Comfrey is a 3- to 5-foot-tall perennial herb native to Europe and Asia. Its botanical name is Symphytum and it has been cultivated since 400 B.C. Comfrey has a long history as a medicinal plant used for healing wounds and broken bones. It was known as "knitbone" in earlier times and its name is derived from the Latin word for "grow together." Comfrey contains allantoin, a hormone-like substance that stimulates cell division and supports growth of new tissue. There are three types of comfrey: common comfrey, prickly comfrey and blue comfrey. Comfrey is commonly used as a green fertilizer crop and as animal food.
Comfrey is grown as a biennial and a perennial herb plant. It has a black turnip-like root, broad hairy leaves and small white or purple flowers. It grows 3 to 5 feet in height and prefers 3 foot spacing between plants. Comfrey grows wild on damp riverbanks and ditches and spreads very easily.
Optimal conditions to grow comfrey are full sun and compost-rich soil. Choose a garden bed that gives access on all sides. Comfrey spreads very easily and needs to be dug up when it has grown into other growing spaces. When dividing comfrey take care not to dispose of root fragments in the compost pile because they will re-root quickly. Weed the bed well and add one shovelful of compost per square foot.
Comfrey is propagated by root cuttings, crown divisions and transplants. Place cuttings 2 inches deep and 2 to 3 feet apart. Water thoroughly and keep moist until plant shoots appear. Plants will grow quickly and produce large quantities of leaves. Do not harvest comfrey until the second year of growth. At that time it can be harvested four to five times per year.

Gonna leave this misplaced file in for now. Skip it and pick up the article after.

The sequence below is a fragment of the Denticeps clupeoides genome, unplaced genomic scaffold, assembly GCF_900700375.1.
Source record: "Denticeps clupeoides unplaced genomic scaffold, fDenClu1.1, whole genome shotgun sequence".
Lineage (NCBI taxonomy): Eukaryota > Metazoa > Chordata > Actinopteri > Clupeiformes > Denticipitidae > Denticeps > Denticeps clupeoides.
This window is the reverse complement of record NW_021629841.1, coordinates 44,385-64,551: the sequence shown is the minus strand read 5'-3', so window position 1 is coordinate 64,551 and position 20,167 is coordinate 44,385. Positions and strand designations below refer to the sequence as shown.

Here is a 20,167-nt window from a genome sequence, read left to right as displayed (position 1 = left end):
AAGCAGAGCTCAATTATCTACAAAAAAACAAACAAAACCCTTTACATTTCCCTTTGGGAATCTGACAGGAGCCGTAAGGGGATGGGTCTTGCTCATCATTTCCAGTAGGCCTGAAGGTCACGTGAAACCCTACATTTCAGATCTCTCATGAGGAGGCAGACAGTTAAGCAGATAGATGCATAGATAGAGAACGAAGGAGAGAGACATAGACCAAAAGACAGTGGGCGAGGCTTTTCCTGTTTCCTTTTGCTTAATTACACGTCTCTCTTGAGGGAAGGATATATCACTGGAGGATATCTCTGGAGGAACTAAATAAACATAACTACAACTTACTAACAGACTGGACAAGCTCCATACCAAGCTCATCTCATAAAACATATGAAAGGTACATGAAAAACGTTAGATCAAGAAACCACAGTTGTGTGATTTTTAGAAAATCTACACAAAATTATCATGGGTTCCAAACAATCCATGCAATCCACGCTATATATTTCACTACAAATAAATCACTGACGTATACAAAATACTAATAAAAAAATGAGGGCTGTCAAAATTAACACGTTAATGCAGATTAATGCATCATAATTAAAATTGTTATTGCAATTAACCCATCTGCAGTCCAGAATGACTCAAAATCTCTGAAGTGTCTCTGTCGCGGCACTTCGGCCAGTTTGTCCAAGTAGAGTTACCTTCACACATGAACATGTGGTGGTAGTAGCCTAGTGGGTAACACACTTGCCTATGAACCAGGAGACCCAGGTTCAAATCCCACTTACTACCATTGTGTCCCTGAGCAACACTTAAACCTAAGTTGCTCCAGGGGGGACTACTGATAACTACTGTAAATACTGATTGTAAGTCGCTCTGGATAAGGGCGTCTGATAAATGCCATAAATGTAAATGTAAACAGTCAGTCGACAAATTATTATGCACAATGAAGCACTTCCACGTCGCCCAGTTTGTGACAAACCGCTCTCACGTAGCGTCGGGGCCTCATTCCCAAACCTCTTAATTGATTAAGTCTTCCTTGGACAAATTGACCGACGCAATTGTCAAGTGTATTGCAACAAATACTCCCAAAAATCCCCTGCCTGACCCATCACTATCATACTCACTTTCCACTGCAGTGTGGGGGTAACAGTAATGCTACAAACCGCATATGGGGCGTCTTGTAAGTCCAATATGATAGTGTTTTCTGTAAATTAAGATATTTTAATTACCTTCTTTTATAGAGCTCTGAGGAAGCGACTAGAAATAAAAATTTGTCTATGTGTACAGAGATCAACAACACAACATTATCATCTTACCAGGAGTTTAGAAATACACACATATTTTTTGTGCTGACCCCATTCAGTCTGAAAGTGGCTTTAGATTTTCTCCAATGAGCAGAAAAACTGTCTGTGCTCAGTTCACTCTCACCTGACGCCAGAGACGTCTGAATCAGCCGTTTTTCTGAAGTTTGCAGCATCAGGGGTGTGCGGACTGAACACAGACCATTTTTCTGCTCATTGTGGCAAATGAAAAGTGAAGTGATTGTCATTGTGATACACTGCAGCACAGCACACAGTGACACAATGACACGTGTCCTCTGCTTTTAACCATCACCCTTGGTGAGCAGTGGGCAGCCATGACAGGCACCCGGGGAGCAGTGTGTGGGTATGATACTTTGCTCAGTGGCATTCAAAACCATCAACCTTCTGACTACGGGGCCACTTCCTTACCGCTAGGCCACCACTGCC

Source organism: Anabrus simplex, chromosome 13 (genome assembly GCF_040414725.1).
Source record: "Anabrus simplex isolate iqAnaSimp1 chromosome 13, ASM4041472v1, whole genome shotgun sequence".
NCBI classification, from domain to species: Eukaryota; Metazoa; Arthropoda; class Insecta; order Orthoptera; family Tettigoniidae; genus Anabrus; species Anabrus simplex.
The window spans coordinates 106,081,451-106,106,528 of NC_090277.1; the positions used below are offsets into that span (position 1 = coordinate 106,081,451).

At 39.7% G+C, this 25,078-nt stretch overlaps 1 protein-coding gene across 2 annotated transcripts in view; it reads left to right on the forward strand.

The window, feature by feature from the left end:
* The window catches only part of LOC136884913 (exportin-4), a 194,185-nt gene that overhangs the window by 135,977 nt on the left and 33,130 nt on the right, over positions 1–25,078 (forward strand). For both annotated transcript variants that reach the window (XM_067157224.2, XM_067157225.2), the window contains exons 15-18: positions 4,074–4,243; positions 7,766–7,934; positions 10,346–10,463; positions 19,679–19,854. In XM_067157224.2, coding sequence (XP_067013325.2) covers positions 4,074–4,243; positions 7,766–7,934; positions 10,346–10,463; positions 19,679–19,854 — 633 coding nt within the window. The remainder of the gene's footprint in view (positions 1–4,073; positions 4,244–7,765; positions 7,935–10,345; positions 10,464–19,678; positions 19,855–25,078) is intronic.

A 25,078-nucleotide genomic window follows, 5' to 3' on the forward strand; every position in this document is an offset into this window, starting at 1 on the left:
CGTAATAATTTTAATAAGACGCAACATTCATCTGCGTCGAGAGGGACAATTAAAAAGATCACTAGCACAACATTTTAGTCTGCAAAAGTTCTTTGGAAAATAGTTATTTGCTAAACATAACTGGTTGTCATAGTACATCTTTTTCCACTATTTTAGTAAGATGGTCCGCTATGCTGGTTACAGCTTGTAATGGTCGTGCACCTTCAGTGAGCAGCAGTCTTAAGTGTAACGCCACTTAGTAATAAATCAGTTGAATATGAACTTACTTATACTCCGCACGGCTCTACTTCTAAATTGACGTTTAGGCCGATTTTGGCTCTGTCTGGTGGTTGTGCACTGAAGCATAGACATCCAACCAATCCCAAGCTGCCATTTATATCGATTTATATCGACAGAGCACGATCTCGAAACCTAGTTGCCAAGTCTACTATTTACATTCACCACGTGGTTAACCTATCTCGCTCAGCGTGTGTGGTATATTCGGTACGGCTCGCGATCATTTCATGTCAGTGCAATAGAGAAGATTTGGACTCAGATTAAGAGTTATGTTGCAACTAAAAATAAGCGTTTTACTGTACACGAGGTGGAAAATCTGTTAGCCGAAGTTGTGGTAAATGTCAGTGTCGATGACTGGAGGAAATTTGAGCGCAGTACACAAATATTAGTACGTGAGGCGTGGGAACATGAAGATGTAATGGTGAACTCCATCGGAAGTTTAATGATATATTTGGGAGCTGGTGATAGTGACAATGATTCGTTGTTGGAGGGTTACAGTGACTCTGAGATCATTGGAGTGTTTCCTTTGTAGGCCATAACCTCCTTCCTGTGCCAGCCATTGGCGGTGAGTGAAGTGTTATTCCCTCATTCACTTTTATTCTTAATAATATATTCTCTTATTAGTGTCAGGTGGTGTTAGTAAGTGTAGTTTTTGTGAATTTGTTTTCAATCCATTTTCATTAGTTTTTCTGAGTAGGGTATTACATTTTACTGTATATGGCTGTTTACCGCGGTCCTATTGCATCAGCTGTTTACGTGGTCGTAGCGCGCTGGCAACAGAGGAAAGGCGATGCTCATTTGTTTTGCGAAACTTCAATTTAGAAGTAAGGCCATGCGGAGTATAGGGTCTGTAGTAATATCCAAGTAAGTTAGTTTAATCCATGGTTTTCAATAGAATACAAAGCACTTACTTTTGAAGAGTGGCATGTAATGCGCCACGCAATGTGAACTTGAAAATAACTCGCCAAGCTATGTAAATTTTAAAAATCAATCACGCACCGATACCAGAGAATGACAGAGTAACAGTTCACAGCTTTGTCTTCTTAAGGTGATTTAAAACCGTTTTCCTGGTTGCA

Care and Harvest
Water comfrey plants regularly. Comfrey has no common disease or pest problems. When plants are 2 feet tall they are ready for harvest. Cut the plants off to 2 inches above the ground. Use a sickle or scythe to cut the plants. Gardeners familiar with comfrey recommend wearing heavy garden gloves because the leaves have hairs that irritate the skin. Comfrey leaves are now ready for use as cattle and rabbit food. When grown as a green manure it is tilled into the ground to increase soil fertility.
Comfrey should not be used internally. The alkaloids in it are reported to cause liver damage if used over a long period of time. Excessive ingestion of comfrey is toxic and has been shown to cause pre-cancerous conditions in rats. Comfrey can be used externally as a salve or poultice. The blue cultivar has the highest allantoin content for use as an external medicine. It is sterile and will not reproduce by seed.